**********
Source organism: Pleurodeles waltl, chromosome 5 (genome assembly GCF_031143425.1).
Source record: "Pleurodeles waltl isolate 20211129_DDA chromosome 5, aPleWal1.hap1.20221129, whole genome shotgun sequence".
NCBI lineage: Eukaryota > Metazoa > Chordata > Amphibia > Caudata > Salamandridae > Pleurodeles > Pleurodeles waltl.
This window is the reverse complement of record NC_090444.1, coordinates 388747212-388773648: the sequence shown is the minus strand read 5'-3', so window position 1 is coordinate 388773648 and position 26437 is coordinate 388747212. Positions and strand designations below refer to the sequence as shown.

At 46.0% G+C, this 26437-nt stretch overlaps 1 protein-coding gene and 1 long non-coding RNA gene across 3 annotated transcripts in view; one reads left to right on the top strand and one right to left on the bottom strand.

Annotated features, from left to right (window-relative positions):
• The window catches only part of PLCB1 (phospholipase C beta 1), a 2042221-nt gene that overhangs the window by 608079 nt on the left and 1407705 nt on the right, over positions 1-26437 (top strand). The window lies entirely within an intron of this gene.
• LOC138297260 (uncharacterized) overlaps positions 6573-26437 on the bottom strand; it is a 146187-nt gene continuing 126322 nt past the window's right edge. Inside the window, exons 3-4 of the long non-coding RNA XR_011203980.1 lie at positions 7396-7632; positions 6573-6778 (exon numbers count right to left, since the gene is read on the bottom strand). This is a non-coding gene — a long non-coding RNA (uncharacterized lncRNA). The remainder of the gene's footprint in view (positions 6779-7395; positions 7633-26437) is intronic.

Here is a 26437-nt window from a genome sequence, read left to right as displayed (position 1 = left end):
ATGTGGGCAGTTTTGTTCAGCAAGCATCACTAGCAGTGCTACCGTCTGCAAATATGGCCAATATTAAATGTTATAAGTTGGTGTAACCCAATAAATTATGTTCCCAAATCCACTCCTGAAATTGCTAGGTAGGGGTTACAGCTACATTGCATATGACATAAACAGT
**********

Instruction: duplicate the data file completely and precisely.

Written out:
Source organism: Pleurodeles waltl, chromosome 5 (genome assembly GCF_031143425.1).
Source record: "Pleurodeles waltl isolate 20211129_DDA chromosome 5, aPleWal1.hap1.20221129, whole genome shotgun sequence".
NCBI lineage: Eukaryota > Metazoa > Chordata > Amphibia > Caudata > Salamandridae > Pleurodeles > Pleurodeles waltl.
This window is the reverse complement of record NC_090444.1, coordinates 388747212-388773648: the sequence shown is the minus strand read 5'-3', so window position 1 is coordinate 388773648 and position 26437 is coordinate 388747212. Positions and strand designations below refer to the sequence as shown.

At 46.0% G+C, this 26437-nt stretch overlaps 1 protein-coding gene and 1 long non-coding RNA gene across 3 annotated transcripts in view; one reads left to right on the top strand and one right to left on the bottom strand.

Annotated features, from left to right (window-relative positions):
• The window catches only part of PLCB1 (phospholipase C beta 1), a 2042221-nt gene that overhangs the window by 608079 nt on the left and 1407705 nt on the right, over positions 1-26437 (top strand). The window lies entirely within an intron of this gene.
• LOC138297260 (uncharacterized) overlaps positions 6573-26437 on the bottom strand; it is a 146187-nt gene continuing 126322 nt past the window's right edge. Inside the window, exons 3-4 of the long non-coding RNA XR_011203980.1 lie at positions 7396-7632; positions 6573-6778 (exon numbers count right to left, since the gene is read on the bottom strand). This is a non-coding gene — a long non-coding RNA (uncharacterized lncRNA). The remainder of the gene's footprint in view (positions 6779-7395; positions 7633-26437) is intronic.

Here is a 26437-nt window from a genome sequence, read left to right as displayed (position 1 = left end):
ATGTGGGCAGTTTTGTTCAGCAAGCATCACTAGCAGTGCTACCGTCTGCAAATATGGCCAATATTAAATGTTATAAGTTGGTGTAACCCAATAAATTATGTTCCCAAATCCACTCCTGAAATTGCTAGGTAGGGGTTACAGCTACATTGCATATGACATAAACAGT